It is evident there are a variety of malocclusion and health concerns that can be treated by orthodontic therapy. Factors from treating systemic issues to minor tooth movement can be addressed specifically to the patients’ needs and desires. Not only is it important for the dental team to be aware that orthodontics can improve one’s quality and longevity of life, but that the knowledge of current orthodontic therapy treatment modalities available will enhance the overall comprehensive care the patient receives.
CAD/CAM Solutions for Minimally Invasive All-Ceramic Rehabilitation of Extended Erosive Lesions
Dental erosion is a global health problem that can lead to significant functional and esthetic impairments of the affected patients. Treatment of sever cases with augmented loss of the vertical dimension of occlusion (VDO) represents a challenge for both the dental team and the patient. CAD/CAM technology was used in the presented case to analyze the inter-occlusal space. The case report documents a practical, digital approach and discusses the advantages related to treatment time, ease of treatment, and predictability.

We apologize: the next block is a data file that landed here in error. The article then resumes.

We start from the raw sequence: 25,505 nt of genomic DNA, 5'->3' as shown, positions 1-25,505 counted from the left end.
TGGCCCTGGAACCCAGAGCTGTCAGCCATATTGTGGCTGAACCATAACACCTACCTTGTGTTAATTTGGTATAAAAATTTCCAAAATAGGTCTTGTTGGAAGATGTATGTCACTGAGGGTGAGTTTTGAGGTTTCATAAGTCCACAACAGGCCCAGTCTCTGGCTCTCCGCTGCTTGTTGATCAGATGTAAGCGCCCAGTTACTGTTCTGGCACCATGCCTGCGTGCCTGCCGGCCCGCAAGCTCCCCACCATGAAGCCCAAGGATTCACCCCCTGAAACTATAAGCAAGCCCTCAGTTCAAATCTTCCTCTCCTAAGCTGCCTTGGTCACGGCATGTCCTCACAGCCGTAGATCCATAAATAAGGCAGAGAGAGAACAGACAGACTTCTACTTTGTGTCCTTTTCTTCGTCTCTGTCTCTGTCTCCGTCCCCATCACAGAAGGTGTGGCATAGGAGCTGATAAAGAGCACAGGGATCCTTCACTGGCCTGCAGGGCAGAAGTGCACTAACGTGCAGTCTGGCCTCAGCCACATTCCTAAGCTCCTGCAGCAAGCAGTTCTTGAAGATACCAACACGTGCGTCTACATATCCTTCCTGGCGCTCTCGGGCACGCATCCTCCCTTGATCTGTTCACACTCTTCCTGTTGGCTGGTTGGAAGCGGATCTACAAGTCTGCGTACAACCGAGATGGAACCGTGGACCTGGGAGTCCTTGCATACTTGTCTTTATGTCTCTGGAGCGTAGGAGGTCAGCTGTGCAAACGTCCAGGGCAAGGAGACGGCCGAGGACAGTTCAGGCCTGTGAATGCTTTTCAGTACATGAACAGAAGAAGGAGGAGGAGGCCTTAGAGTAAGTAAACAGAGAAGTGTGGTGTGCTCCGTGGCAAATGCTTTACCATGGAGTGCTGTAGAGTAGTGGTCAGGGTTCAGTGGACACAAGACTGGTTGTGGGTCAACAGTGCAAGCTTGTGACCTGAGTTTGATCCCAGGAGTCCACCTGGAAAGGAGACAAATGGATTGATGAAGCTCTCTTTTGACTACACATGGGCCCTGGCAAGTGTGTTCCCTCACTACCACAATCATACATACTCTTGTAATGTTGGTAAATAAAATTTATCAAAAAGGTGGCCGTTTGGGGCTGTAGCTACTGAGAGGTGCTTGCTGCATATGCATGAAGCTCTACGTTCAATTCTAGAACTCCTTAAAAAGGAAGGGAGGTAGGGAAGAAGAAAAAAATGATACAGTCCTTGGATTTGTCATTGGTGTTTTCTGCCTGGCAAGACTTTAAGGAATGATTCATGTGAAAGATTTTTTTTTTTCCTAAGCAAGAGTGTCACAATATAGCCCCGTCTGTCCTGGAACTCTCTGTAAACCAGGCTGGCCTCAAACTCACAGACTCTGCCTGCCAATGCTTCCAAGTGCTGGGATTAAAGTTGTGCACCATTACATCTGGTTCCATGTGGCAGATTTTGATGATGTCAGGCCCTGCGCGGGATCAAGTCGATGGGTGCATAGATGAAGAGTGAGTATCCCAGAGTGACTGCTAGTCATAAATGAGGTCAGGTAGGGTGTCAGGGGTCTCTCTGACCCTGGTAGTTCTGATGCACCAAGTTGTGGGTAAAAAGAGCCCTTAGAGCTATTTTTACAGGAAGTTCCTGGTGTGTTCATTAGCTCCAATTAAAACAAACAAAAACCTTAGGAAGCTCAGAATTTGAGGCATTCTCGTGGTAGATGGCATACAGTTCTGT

Updating Classifications of Ceramic Dental Materials
The indications for and composition of today’s dental ceramic materials serve as the basis
for determining the appropriate class of ceramics to use for a given case. By understanding
the classifications, composition, and characteristics of the latest all-ceramic materials,
which are presented in this article in order of most to least conservative, dentists and
laboratory technicians can best determine the ideal material for a given treatment.
Retrospective Analysis of 26 Complete-Arch Implant-Supported Monolithic Zirconia Prostheses with Feldspathic Porcelain Veneering Limited to the Facial Surface
The purpose of this retrospective study was to evaluate the clinical performances of 26 implant-supported, complete-arch, monolithic zirconia restorations with facial feldspathic porcelain veneers for the rehabilitation of completely edentulous patients.